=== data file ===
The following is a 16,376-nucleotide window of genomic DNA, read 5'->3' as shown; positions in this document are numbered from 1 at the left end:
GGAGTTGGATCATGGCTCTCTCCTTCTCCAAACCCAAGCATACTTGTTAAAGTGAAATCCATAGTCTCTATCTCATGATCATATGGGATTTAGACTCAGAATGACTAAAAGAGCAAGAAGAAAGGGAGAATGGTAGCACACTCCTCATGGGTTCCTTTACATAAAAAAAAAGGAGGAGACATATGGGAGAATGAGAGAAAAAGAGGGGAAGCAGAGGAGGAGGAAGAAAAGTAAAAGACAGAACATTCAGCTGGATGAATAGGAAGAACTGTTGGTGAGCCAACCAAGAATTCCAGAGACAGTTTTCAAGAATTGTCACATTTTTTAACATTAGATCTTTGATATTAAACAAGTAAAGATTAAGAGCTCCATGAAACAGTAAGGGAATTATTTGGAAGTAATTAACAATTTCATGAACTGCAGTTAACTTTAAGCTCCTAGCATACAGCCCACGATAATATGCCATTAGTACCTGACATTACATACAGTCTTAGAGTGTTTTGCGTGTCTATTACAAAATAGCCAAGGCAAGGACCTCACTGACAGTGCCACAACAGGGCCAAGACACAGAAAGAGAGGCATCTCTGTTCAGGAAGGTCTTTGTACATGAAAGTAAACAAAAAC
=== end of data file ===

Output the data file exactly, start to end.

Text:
The following is a 16,376-nucleotide window of genomic DNA, read 5'->3' as shown; positions in this document are numbered from 1 at the left end:
GGAGTTGGATCATGGCTCTCTCCTTCTCCAAACCCAAGCATACTTGTTAAAGTGAAATCCATAGTCTCTATCTCATGATCATATGGGATTTAGACTCAGAATGACTAAAAGAGCAAGAAGAAAGGGAGAATGGTAGCACACTCCTCATGGGTTCCTTTACATAAAAAAAAAGGAGGAGACATATGGGAGAATGAGAGAAAAAGAGGGGAAGCAGAGGAGGAGGAAGAAAAGTAAAAGACAGAACATTCAGCTGGATGAATAGGAAGAACTGTTGGTGAGCCAACCAAGAATTCCAGAGACAGTTTTCAAGAATTGTCACATTTTTTAACATTAGATCTTTGATATTAAACAAGTAAAGATTAAGAGCTCCATGAAACAGTAAGGGAATTATTTGGAAGTAATTAACAATTTCATGAACTGCAGTTAACTTTAAGCTCCTAGCATACAGCCCACGATAATATGCCATTAGTACCTGACATTACATACAGTCTTAGAGTGTTTTGCGTGTCTATTACAAAATAGCCAAGGCAAGGACCTCACTGACAGTGCCACAACAGGGCCAAGACACAGAAAGAGAGGCATCTCTGTTCAGGAAGGTCTTTGTACATGAAAGTAAACAAAAAC